At the time of his death in a mysterious one-car crash and explosion, journalist Michael Hastings was researching a story that threatened to expose powerful entities and government-connected figures. That story intersected with the work of two controversial government critics—the hacker Barrett Brown and the on-the-run surveillance whistleblower Edward Snowden.
Any probe into Hastings’s untimely death needs to take into account this complex but essential background.
But First, the Raw Facts
A little over 12 hours before his car was incinerated on an LA straightaway on June 18, 2013, Hastings sent out a short email headed, “FBI Investigation, re: NSA.” In it, he said that the FBI had been interviewing his “close friends and associates,” and advised the recipients — including colleagues at the website Buzzfeed — “[It] may be wise to immediately request legal counsel before any conversations or interviews about our news-gathering practices or related journalism issues.” He added, “I’m onto a big story, and need to go off the radat [sic] for a bit.”
From: Michael Hastings
Date: Mon, Jun 17, 2013 at 12:56 PM
Subject: FBI Investigation, re: NSA
To: [REDACTED] [REDACTED] [REDACTED]
Hey [5 REDACTED WORDS] the Feds are interviewing my “close friends and associates.” Perhaps if the authorities arrive “Buzzfeed GQ”, er HQ, may be wise to immediately request legal counsel before any conversations or interviews about our news-gathering practices or related journalism issues.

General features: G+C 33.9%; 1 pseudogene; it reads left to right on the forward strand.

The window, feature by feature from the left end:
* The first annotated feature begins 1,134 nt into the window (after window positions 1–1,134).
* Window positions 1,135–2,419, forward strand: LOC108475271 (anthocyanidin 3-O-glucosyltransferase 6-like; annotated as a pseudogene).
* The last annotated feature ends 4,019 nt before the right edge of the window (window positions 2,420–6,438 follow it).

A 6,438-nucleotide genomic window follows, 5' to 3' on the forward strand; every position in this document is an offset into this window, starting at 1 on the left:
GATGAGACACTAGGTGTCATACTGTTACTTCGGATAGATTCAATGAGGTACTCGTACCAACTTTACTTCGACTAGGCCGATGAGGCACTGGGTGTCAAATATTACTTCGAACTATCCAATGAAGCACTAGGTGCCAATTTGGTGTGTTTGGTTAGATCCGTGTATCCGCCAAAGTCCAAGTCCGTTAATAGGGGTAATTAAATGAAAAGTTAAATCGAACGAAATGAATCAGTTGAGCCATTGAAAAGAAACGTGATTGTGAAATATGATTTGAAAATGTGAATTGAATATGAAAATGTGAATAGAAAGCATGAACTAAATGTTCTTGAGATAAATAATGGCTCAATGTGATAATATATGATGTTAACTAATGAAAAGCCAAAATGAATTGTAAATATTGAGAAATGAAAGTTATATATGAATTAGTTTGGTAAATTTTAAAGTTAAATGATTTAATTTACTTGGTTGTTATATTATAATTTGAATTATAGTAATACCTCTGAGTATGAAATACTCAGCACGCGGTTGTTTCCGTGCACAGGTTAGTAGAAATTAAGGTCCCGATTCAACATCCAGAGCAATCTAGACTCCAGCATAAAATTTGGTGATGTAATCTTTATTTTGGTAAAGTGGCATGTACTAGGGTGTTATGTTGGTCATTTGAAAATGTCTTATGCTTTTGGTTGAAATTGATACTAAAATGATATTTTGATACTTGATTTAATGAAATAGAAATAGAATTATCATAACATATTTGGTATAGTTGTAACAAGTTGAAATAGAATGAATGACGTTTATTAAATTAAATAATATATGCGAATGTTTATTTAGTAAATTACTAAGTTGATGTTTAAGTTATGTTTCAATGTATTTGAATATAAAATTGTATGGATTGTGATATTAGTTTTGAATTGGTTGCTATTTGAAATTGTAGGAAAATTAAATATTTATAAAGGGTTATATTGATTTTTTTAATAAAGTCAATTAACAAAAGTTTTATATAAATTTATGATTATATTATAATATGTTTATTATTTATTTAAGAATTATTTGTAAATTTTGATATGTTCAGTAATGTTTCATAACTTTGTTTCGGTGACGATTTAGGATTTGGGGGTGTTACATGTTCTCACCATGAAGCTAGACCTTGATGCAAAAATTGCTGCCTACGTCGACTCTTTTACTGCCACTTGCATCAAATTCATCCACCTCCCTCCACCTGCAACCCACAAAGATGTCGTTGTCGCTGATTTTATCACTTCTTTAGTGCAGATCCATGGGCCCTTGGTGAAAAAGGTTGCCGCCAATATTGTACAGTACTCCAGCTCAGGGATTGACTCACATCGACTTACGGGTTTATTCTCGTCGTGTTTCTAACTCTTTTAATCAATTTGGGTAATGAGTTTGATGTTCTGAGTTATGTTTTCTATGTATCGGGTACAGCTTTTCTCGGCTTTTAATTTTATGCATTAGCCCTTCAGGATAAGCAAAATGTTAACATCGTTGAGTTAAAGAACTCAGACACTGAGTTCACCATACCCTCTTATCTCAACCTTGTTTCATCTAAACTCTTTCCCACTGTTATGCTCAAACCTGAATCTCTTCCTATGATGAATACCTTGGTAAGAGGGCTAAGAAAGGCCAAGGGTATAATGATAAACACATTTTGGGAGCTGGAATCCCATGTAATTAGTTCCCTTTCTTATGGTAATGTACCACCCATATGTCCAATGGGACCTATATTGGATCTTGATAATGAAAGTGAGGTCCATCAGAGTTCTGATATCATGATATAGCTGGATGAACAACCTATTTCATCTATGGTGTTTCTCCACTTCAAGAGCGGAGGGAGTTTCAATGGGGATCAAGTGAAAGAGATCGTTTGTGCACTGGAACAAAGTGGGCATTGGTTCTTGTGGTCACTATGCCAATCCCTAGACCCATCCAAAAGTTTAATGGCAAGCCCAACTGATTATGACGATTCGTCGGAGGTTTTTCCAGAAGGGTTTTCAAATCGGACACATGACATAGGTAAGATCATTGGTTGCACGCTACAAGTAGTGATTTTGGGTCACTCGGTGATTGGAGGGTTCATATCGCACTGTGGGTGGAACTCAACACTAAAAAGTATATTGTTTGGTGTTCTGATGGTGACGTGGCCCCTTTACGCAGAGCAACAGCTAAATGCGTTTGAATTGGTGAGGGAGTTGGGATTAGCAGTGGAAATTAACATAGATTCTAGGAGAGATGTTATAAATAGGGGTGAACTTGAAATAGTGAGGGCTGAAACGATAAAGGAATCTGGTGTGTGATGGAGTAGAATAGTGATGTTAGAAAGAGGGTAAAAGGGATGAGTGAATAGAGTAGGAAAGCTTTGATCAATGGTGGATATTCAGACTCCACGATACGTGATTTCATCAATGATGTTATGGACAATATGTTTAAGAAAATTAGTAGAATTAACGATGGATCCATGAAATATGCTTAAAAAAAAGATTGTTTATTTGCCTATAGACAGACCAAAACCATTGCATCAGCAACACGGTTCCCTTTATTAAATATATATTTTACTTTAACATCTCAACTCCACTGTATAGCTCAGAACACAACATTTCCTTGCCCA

Also: I’m onto a big story, and need to go off the radat for a bit.
All the best, and hope to see you all soon.
The next day, Hastings went “off the radar” permanently.
Here is a video that shows a lateral view of Hastings’s speeding car just before it crashed. (It shows at about 0.07.)
The Freedom of the Press Foundation and ProjectPM — the research wiki that Brown was involved with — are in the process of filing Freedom of Information Act (FOIA) requests to learn if indeed Hastings was the subject of an FBI probe.
The FBI denial notwithstanding, a number of clues indicate that the proximity of Hastings to Brown and the work of ProjectPM may have been what spawned the purported investigation in the first place.
When the FBI raided the Dallas home of journalist Barrett Brown in March 2012, the travails of the Vanity Fair and Guardian contributor didn’t get much ink — that is, until Michael Hastings published an exclusive on the Brown raid on Buzzfeed.
The story included a copy of the search warrant that revealed why the government was so interested in Brown: Along with colleagues at the research wiki he started, ProjectPM (PPM), Brown was looking into a legion of shadowy cybersecurity firms whose work for the government raised all sorts of questions about privacy and the rule of law.